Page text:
I cannot praise this series of books highly enough. Not only a history of motorcycles, but a social history of the times. A MUST-READ, for all bikers, motorcyclists etc.
Detailed description of the people, motorcycles, racers, styles and attitudes from my favorite decade of riding. Favorite because I was young and anything was possible; favorite in retrospect because technology wasn't running things. The five volumes at two dollars each are an awesome bargain for pages of info amply illustrated, though the images of leather clad racers in traditional pose do nothing for me as the riders are masked very effectively, and if you wish to know about riding mostly in the UK but also a small about riding in the US, these volumes are attention grabbing reading. Richard Skelton accurately records my impressions of riding a motorcycle in England in those years, which is the highest praise I can give his collection of books.
I have finished all five volumes. Overall much enjoyed and greatly appreciated. Volume 1 is all about early motorcycling before the 1970s, and I found it very informative. The latest Volume, #5 is a mixed bag mostly a nostalgic look back at the period overall, littered with silly comments suggesting that from here on motorcycling will never be as amazing as it was then and the future is bleak empty and pointless for anyone who wants to ride.I say rubbish! Motorcycling (in the US!) is perfect in the 21st century with fine if ugly modern machines, lots of choices (I ride a retro-modern bike thanks) and lots of freedom. It may be worse now in the UK than it was in the England of my youth but I remember the 1970s fondly and I loved reading about the period.If you have any interest in the 1970s these volumes are comprehensive and simple to read and you will have fun them immensely. At $2 per volume they are a bargain and a superb read. I just want the covers featured various images as they are hard to distinguish on my phone's kindle reader!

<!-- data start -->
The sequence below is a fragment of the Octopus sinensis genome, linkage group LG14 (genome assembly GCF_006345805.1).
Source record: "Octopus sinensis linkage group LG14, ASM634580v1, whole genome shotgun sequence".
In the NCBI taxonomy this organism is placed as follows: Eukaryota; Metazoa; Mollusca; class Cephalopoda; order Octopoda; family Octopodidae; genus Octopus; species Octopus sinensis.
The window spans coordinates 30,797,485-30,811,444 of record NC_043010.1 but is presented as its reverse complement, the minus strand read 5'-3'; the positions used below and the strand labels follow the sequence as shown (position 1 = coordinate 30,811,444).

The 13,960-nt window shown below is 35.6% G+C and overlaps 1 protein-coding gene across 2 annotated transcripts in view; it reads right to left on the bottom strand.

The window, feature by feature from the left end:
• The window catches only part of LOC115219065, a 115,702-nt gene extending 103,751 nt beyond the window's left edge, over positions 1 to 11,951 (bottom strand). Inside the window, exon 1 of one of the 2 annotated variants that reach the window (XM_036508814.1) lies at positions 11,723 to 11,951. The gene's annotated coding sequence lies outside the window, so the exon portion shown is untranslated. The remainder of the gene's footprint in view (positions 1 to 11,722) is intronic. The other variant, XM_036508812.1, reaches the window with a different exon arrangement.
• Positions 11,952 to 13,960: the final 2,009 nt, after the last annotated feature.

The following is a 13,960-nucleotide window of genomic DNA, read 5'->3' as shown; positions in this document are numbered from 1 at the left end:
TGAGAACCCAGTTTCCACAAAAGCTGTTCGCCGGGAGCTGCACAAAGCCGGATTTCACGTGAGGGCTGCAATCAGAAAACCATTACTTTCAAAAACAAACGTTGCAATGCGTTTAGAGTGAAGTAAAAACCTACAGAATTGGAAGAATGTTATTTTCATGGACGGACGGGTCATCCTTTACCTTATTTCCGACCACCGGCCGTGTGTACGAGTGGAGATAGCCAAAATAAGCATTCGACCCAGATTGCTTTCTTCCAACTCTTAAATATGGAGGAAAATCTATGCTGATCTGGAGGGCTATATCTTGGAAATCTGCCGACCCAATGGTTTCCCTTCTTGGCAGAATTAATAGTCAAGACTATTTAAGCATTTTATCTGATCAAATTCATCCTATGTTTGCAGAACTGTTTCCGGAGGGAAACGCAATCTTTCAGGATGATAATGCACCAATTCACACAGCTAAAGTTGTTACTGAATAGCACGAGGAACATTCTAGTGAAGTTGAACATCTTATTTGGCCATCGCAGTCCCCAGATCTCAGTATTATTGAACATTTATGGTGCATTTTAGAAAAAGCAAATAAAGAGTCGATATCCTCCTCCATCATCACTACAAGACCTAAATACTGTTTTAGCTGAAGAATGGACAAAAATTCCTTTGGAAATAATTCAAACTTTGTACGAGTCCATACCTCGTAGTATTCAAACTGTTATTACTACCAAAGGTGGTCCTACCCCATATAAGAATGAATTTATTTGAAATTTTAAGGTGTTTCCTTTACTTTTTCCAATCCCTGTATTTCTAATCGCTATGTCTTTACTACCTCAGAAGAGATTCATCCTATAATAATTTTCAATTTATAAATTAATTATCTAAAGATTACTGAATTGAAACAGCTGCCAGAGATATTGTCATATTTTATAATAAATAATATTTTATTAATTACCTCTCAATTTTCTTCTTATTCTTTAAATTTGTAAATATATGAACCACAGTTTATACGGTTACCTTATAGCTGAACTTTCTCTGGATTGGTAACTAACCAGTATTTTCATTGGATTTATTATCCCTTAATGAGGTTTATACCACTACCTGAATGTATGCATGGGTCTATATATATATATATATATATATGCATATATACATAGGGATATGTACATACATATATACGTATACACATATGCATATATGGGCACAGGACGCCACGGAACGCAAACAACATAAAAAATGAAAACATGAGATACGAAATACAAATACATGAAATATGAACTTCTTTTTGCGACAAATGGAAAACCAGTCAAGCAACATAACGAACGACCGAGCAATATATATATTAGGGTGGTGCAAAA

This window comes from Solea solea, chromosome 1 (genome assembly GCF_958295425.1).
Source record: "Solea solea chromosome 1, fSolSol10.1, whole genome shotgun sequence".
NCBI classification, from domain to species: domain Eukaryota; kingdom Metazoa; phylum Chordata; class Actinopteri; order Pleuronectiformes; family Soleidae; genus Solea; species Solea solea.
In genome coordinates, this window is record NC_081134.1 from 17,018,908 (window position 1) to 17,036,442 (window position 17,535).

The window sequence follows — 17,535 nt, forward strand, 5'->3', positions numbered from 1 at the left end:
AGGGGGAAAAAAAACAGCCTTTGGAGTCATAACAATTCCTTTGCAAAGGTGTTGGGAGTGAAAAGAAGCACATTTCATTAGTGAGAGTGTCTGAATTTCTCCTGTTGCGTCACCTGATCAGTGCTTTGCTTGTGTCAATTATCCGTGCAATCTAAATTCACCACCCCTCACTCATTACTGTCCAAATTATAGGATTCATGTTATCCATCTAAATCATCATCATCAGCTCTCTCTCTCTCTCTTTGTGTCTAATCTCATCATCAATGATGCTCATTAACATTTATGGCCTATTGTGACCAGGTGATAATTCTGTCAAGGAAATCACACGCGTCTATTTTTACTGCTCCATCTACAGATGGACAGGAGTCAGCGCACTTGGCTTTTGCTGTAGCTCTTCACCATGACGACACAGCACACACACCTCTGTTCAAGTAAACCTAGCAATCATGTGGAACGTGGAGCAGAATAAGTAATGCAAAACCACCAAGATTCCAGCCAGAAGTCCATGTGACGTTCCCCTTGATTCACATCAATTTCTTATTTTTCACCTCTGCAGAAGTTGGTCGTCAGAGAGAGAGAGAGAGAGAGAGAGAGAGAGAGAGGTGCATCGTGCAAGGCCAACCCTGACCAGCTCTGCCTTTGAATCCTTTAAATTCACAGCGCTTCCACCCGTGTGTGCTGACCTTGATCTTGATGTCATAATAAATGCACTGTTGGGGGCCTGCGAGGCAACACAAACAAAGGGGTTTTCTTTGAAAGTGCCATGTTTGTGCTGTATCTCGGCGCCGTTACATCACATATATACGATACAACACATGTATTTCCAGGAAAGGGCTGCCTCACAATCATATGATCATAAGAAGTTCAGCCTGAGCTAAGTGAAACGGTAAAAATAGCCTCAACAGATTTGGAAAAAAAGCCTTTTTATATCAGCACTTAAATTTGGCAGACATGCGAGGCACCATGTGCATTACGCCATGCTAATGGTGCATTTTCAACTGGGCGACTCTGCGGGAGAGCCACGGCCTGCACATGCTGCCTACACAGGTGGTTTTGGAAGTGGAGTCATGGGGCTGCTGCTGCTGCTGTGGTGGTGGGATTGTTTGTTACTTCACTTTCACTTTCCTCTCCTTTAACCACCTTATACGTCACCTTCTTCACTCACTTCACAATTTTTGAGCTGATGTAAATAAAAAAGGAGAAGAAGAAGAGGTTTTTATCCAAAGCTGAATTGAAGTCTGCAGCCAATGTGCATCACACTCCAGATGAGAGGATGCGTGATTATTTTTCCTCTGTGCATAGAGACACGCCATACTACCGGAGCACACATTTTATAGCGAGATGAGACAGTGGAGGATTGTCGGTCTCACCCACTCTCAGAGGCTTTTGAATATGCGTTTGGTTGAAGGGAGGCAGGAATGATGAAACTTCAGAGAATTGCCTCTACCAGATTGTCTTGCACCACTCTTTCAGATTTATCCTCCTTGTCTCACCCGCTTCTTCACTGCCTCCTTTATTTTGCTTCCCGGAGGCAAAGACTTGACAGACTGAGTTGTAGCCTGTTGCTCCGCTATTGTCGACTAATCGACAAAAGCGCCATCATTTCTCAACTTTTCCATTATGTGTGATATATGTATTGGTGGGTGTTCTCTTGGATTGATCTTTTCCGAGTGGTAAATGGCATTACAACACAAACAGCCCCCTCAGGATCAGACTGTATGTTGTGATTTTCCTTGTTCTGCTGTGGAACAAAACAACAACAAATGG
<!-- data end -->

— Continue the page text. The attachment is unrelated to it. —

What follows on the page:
I cannot praise this series of books highly enough. Not only a history of motorcycles, but a social history of the times. A MUST-READ, for all bikers, motorcyclists etc.
I cannot praise this series of books highly enough. Not only a history of motorcycles, but a social history of the times. A MUST-READ, for all bikers, motorcyclists etc.
Mr. Skelton has place together a very amazing set of books on motorcycles and motorcycling. All five held my interest from begin to finish. In my 40+ years of riding motorcycles, I have owned and enjoyed some of the motorcycles he covered in this series and it was nice to read of his and other contributors insights regarding the development, manufacture and period tests of those cycles along with a lot of others that were covered in this set of books. This group of books certainly was more than worth the time it took to read them.
This book, and the series, is truly a passionate story of motorcycling, sometimes waxing lyrical but always heartfelt.Facts and prose are woven together into books that any petrolhead should enjoy. The descriptive language is colorful and engaging. A very worthwhile read.